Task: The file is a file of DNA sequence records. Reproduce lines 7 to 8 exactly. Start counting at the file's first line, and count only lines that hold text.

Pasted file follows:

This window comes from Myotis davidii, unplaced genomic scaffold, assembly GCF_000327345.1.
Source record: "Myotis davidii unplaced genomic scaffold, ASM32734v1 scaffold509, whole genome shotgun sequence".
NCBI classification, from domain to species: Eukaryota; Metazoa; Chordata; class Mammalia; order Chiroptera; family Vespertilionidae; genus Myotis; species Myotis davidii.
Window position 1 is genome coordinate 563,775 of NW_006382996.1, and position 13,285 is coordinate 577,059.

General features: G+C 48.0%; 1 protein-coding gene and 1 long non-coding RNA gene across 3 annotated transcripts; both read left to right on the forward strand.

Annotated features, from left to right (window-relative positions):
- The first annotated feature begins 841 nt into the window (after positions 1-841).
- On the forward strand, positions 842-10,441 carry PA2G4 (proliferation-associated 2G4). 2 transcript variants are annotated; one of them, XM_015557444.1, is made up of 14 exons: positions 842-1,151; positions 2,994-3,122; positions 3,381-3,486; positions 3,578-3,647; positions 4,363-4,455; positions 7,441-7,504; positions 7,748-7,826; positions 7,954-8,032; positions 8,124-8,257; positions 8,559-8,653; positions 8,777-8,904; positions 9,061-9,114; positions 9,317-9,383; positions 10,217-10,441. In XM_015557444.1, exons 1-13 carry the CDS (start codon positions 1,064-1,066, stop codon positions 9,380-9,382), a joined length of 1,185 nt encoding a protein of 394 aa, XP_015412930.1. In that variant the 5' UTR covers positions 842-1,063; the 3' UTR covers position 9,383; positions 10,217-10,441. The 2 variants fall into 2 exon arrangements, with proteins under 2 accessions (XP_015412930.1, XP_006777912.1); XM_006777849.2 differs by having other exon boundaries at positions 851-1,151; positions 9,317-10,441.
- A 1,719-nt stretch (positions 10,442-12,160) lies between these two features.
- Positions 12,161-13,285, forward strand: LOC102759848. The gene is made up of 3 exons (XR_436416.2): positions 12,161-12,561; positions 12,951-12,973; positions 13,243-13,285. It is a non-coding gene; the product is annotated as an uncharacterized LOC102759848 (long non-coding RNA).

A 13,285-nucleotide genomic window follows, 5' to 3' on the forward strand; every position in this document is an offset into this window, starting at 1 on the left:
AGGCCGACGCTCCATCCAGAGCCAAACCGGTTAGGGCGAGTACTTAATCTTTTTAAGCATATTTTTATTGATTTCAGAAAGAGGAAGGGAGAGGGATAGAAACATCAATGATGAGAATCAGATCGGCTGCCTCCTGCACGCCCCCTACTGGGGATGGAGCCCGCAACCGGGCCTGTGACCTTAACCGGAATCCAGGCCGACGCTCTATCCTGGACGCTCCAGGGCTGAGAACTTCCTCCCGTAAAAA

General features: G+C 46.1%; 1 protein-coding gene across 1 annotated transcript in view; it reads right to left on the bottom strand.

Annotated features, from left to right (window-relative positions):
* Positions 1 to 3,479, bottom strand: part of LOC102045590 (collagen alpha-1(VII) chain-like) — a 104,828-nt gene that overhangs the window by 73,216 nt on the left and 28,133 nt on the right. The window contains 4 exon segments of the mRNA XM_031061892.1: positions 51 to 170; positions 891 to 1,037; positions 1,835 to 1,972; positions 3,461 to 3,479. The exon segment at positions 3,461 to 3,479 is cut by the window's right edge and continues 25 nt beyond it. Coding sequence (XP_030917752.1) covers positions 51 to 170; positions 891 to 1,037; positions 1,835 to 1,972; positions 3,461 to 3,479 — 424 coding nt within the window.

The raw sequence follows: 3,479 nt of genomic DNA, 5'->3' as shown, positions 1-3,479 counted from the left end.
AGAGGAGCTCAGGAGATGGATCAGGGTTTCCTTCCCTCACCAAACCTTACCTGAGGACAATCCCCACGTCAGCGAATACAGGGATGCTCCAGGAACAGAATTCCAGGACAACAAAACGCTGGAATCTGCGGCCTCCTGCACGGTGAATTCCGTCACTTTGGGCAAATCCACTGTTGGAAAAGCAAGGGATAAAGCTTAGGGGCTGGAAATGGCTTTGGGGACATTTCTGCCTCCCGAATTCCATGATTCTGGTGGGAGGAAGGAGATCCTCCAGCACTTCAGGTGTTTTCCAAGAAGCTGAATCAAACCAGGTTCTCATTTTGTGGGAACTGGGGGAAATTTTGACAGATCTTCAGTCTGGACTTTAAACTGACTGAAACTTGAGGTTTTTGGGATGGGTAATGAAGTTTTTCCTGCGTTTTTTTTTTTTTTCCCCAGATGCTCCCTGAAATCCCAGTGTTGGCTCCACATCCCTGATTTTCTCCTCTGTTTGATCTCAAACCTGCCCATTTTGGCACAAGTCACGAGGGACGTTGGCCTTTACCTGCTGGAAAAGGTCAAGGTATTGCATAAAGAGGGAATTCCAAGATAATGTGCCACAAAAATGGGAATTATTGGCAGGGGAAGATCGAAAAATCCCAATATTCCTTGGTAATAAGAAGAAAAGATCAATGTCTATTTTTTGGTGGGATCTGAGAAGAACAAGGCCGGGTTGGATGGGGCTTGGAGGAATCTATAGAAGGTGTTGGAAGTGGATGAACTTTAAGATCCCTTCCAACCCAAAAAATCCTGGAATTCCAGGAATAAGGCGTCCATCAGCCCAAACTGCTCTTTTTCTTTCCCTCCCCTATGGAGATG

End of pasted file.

- The first annotated feature begins 841 nt into the window (after positions 1-841).
- On the forward strand, positions 842-10,441 carry PA2G4 (proliferation-associated 2G4). 2 transcript variants are annotated; one of them, XM_015557444.1, is made up of 14 exons: positions 842-1,151; positions 2,994-3,122; positions 3,381-3,486; positions 3,578-3,647; positions 4,363-4,455; positions 7,441-7,504; positions 7,748-7,826; positions 7,954-8,032; positions 8,124-8,257; positions 8,559-8,653; positions 8,777-8,904; positions 9,061-9,114; positions 9,317-9,383; positions 10,217-10,441. In XM_015557444.1, exons 1-13 carry the CDS (start codon positions 1,064-1,066, stop codon positions 9,380-9,382), a joined length of 1,185 nt encoding a protein of 394 aa, XP_015412930.1. In that variant the 5' UTR covers positions 842-1,063; the 3' UTR covers position 9,383; positions 10,217-10,441. The 2 variants fall into 2 exon arrangements, with proteins under 2 accessions (XP_015412930.1, XP_006777912.1); XM_006777849.2 differs by having other exon boundaries at positions 851-1,151; positions 9,317-10,441.